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  • Writer's pictureEmily

Alphabet Reading Challenge: s, t, u, w

Updated: Dec 12, 2021

Strong, Anthony M- The Haunting of Willow House

Tarkington, Booth- The Magnificent Ambersons

Unsworth, Emma Jane- Grown Ups

Walker, Sarai- Dietland

I read/listened to The Haunting of Willow House back in October, so I wrote it up then in a post of my spooky season reads.

The Magnificent Ambersons: A fantastic portrayal of an awful spoilt brat, a boy so annoying that his entire town is watching him, hoping he gets it. An interesting story of change, as automobiles and factories upend one family's wealth and all the expectations of its youngest member. Occasionally very funny. It was written in 1918, but some of the conversations are exactly like those had whenever a town or an industry is dying. The main character honestly reminded me of Donald Trump sometimes. Inarticulate, arrogant, snobbish, image-obsessed, bullying. Some racist language. To be expected in a book of this time, but it's still disappointing in an otherwise enjoyable book.

Grown Ups: I had to give up on this book. Maybe it's a generational thing. The first 30 pages are mostly about a young woman obsessing over a social media post. I just can't.

Dietland: Audiobook narrator was Tara Sands. I watched a few episodes of the TV show based on this book and got curious. They invented at least one character for the show and made another minor character a bigger part of the story. The book is about a few different things. For one, the main character is overweight and constantly dieting; she's struggled with this since she was a teenager. She has decided to get her stomach stapled. Her job is to answer mail sent to the editor of a teen magazine. It's like writing an advice column but the answers just get sent to the girls and not printed. So she's also wading through a flood of teenage girl problems all the time. There's alot of cutting. At the same time, the big thing in the news is a terrorist group targeting misogynists. Usually bad men, but also the publisher of one British publication that always prints a photo of a topless girl. The plot for the main character gets going when she realizes that she is being followed. There's alot going on, and some of it's funny and some of the things that the bad guys are being punished for are hard to read. The cover of the book that I read was a cupcake with a cherry-colored grenade on top, which I thought was apt. It's pretty crazy. I listened to an audiobook and the narration was fine, but there were a few parts that would have been better in print, sometimes bc it was repetitious to make a point and sometimes I felt squeamish and could have gotten past it faster. In a way, this is like the books that get on my nerves because the MC does her hair a different way and gets a new outlook and everything is peachy, but it's turned around. The main character's new outlook is a feminist awakening and she starts to like herself and dislike everyone else more. I'm linking a paperback, but has the audio; it's just on backorder.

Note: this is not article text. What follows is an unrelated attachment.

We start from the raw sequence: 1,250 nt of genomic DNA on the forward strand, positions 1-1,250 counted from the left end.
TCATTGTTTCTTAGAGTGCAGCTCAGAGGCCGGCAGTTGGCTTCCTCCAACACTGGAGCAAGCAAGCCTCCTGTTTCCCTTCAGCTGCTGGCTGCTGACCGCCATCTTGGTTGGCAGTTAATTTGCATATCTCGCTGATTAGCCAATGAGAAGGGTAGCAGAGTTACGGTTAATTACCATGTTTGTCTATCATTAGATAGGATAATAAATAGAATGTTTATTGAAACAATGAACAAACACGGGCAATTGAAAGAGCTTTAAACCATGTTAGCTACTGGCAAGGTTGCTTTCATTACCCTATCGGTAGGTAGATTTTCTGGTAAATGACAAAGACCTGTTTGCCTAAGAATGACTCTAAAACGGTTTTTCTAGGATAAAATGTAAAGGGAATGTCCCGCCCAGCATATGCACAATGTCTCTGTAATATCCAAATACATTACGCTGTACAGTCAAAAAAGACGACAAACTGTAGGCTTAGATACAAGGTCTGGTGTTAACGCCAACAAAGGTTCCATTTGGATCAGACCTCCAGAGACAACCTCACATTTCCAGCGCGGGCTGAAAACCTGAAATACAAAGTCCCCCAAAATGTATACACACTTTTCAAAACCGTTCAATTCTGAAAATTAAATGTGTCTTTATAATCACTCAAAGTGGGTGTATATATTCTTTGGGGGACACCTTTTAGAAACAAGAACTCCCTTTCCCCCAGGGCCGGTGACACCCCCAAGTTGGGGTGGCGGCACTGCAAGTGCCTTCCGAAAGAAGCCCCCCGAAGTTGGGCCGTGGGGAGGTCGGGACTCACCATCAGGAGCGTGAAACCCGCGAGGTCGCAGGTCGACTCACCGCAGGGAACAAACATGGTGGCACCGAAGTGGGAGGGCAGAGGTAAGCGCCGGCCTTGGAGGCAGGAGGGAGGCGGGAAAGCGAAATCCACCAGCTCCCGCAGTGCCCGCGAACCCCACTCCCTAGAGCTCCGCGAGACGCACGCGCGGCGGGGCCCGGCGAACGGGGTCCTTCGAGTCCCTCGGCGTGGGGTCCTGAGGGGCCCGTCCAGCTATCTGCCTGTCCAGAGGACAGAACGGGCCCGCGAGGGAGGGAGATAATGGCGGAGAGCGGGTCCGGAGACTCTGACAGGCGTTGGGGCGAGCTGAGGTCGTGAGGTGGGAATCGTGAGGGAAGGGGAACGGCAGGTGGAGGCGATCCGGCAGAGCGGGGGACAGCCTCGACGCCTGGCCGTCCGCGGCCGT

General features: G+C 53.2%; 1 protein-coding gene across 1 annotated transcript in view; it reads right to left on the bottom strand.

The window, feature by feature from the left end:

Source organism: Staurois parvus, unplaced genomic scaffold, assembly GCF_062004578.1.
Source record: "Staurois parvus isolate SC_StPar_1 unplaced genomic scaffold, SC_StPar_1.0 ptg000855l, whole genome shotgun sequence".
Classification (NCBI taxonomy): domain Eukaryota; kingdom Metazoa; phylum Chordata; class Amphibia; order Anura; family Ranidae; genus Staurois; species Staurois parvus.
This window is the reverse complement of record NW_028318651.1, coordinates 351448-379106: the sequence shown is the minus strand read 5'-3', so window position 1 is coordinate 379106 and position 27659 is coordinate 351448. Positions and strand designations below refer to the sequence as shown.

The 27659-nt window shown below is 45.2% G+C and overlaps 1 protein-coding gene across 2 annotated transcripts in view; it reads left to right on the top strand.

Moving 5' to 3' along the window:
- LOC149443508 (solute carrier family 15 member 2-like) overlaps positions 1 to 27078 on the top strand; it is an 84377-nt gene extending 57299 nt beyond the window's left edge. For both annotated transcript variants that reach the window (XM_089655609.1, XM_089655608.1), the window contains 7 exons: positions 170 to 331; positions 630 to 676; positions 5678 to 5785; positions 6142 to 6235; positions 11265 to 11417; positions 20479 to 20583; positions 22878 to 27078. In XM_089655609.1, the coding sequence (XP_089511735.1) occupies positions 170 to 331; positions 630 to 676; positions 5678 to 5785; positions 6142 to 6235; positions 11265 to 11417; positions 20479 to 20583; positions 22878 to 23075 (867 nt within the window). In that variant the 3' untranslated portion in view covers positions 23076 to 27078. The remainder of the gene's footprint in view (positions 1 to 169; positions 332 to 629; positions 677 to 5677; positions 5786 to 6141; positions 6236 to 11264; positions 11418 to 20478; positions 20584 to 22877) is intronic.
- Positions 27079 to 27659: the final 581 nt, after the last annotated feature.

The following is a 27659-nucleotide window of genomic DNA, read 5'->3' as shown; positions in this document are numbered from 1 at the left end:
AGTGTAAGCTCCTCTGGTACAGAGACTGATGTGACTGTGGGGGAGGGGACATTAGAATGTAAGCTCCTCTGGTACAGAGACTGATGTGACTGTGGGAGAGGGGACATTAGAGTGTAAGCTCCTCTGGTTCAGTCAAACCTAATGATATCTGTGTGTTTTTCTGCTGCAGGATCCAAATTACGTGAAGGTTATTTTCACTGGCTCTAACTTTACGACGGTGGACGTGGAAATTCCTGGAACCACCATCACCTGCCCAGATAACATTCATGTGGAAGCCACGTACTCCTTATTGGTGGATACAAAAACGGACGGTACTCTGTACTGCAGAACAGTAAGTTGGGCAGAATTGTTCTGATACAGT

I'm still working on my book for V (On Earth We're Briefly Gorgeous). I'm not enjoying it, but I don't want to quit it either. I like the main character and want to know what happens to him. I'm determined to finish it this month (Dec. 21) and write up the other three books I need to read to finish the alphabet reading challenge. I think that the other three books will be more enjoyable and/or easier to quit.


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